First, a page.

Bankrate.com: Moving Pro or No?
By Julie Sturgeon
The world is divided into two groups: those who move themselves and those who hire professionals to handle it for them.
Put Tammy Lyn Phillips firmly on the “get a pro” side. She took this route for her first uprooting, but chose the do-it-yourself method the next few times to save money. But after she ruptured a disk using improper bending, lifting and carrying techniques — racking up at least $10,000 in recurring medical bills over the next three years — she wised up to a different definition of “expensive.”
“If a professional incurs any unfortunate injuries, you’re not held responsible. Plus you feel completely at ease overseeing and not pressured to physically assist, so you avoid hurting yourself,” she says.
Still, in this age of cash allowances for moving expenses rather than an automatic company-covered perk, it’s tempting to play the odds and pocket the extra bucks. It’s rather like sitting on a pitchfork: either way you squirm, it hurts. Experts offer these points to help you decide which way to go:
Single people rarely accumulate enough stuff to make throwing it in a U-Haul an ordeal. “But the minute you get two people in a household and start adding children, the things really accumulate,” says D’Arcy Goldman, president of Humboldt Storage and Moving Company in the Boston area.
By her guidelines, anyone living in a one-bedroom apartment not stuffed to the gills — meaning a basic bedroom set, closets that aren’t spilling their contents onto the floor, no overly large furniture that needs to be shoved out a window because it won’t fit through a door — could lean toward doing this themselves.
Professional organizer Maureen Gainer asks her clients to assess what their free time is worth before making the final decision. If the move is far enough in the future to allow you to pack a box or two each evening, go for it. However, when the maverick route costs you time off from work, the bargain begins to fade.
“If moving is stressing you out — perhaps you’re doing it in less than a month or because your spouse is in the military you’re handling the details alone — it might be time to get a mover,” says Donna Kozik, co-author of “29 Days to a Smooth Move.”
The younger you are, the more likely you have strapping, healthy friends to pitch in on moving day. Score one for going it alone. But when your support network begins to develop bad knees, tennis elbows and weak backs, professional movers look more attractive.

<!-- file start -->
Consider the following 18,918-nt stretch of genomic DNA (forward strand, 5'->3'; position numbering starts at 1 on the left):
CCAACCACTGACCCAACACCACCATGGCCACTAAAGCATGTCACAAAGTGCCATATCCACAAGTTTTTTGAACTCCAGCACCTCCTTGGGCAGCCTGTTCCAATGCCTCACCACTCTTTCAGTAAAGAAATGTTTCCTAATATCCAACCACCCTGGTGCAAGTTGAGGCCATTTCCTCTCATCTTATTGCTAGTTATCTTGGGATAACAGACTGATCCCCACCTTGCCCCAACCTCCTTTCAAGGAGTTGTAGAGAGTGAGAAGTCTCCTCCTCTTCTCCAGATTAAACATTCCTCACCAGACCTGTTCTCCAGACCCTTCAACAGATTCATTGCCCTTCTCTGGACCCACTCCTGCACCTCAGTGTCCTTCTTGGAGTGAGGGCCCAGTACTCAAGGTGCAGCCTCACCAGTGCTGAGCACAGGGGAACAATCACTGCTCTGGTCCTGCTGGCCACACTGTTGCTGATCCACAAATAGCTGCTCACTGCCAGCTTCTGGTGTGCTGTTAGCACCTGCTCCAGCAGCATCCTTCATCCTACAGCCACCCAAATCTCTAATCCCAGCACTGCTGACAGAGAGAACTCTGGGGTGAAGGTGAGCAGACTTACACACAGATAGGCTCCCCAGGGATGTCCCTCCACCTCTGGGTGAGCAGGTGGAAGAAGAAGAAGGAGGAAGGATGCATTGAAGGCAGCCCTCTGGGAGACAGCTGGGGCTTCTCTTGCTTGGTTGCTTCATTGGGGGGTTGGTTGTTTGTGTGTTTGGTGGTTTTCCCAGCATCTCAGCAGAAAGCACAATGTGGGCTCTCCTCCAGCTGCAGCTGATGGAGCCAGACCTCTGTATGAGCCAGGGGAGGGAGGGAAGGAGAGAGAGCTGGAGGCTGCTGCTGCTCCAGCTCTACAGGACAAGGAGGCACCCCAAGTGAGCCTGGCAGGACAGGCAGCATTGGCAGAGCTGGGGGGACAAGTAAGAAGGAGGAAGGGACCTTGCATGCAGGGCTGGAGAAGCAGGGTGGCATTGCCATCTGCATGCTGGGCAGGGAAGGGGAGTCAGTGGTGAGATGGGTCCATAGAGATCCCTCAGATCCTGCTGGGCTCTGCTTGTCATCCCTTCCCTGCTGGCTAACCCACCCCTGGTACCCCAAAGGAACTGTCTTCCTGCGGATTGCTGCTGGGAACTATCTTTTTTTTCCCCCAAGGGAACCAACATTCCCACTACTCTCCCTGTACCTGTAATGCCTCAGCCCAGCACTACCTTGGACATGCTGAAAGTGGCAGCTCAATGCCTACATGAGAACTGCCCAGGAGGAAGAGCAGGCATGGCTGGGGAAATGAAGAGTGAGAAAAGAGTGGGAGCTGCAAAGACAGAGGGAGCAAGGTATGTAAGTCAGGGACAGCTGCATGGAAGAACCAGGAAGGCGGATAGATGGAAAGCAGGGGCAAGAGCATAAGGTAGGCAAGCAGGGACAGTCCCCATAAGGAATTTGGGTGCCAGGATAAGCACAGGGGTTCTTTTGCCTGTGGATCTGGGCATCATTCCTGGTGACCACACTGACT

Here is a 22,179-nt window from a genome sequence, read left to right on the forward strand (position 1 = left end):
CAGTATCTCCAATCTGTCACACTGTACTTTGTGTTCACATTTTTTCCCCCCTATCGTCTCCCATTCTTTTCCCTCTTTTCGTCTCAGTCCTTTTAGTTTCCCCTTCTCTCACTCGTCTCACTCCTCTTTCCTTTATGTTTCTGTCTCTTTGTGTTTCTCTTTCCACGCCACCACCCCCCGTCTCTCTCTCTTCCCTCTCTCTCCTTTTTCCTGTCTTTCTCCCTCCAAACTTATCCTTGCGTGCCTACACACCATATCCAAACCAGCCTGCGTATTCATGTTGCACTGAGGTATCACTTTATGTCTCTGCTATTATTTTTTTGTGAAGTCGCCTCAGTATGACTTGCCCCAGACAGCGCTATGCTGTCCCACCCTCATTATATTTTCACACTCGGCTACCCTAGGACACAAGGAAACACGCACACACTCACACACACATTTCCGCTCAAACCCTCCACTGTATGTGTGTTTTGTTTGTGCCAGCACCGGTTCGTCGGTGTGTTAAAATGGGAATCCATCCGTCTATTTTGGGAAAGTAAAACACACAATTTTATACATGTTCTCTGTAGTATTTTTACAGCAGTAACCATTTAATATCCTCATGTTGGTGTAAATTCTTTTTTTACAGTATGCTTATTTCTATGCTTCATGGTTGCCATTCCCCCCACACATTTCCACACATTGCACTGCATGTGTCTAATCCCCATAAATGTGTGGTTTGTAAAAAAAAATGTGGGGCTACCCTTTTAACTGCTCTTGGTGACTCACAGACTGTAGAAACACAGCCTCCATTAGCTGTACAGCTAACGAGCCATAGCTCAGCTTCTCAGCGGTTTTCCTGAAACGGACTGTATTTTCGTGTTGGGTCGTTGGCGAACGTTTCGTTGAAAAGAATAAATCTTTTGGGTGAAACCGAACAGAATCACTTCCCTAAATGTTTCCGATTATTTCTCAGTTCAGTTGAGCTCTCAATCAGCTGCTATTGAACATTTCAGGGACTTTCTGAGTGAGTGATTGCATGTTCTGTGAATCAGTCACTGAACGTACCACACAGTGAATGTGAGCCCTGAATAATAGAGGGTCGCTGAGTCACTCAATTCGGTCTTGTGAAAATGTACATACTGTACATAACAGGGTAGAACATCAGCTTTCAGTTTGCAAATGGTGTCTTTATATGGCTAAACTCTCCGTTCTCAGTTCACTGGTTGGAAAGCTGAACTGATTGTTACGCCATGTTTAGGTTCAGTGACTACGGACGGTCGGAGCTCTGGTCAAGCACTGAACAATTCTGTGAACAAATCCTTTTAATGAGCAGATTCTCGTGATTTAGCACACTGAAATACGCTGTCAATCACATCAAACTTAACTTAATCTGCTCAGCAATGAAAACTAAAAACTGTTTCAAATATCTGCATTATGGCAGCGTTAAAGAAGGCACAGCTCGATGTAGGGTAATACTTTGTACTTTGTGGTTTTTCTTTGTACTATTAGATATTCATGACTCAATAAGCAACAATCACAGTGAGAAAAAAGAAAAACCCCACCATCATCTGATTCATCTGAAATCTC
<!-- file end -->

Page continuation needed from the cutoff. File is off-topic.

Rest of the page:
Remember, the farther you move, the more economical the professional angle becomes. That’s because industry de-regulation back in the ’80s ushered in an era of competitive discounts. And pros work in volume. Combining four families’ goods into one truckload bound for Los Angeles means your share is proportionately lower than using an entire Budget truck to yourself. According to Goldman, it typically costs between $3,500 and $4,000 to take a one-bedroom apartment’s worth of items from Boston to California; $1,000 to take it across town.
On the good side, if you’re only moving across town, the items don’t need to be packed as expertly to survive, Kozik says, so the do-it-yourself option isn’t such a nightmare.
City dwellers will appreciate letting professional movers figure out where to park the moving truck on the street and secure potential permits they need for that space. When you have a private driveway, taking control of the wheel can make more sense. Just double check that the size vehicle you rent doesn’t require a chauffeur’s license or other permits to operate. According to Goldman, state transportation departments started cracking down on who can drive what since the Sept. 11 attacks.
Even the time of year can sway your decision. Kozik discovered through her myriad moves that June, July and August are harder to book with professional movers, thanks to high demand. Consequently, companies are less likely to negotiate on price in the summer than in January.
Taking both sides
Often, families opt to take the best of both worlds: Pack their items but hire the professionals to load and drive the truck. Goldman says this is a good way to save money, as long as you go into it with eyes wide open. Moving companies won’t accept liability for any damages to items you packed, “short of us throwing the box and you can see the outside was visibly tampered with,” she says.
And no matter which route you take, you won’t escape all responsibility. The burden of making arrangements to relocate plants, animals, precious jewelry, stocks and bonds, collector coins and any hazardous materials is on you, says Goldman. Add pianos, antique furniture and pool tables to that list of specialty items the average mover won’t touch, in Kozik’s experience.
“In general, the more precious the item, the more susceptible it might be to damage when you move,” she says. Whether that translates to pro or no is up to you.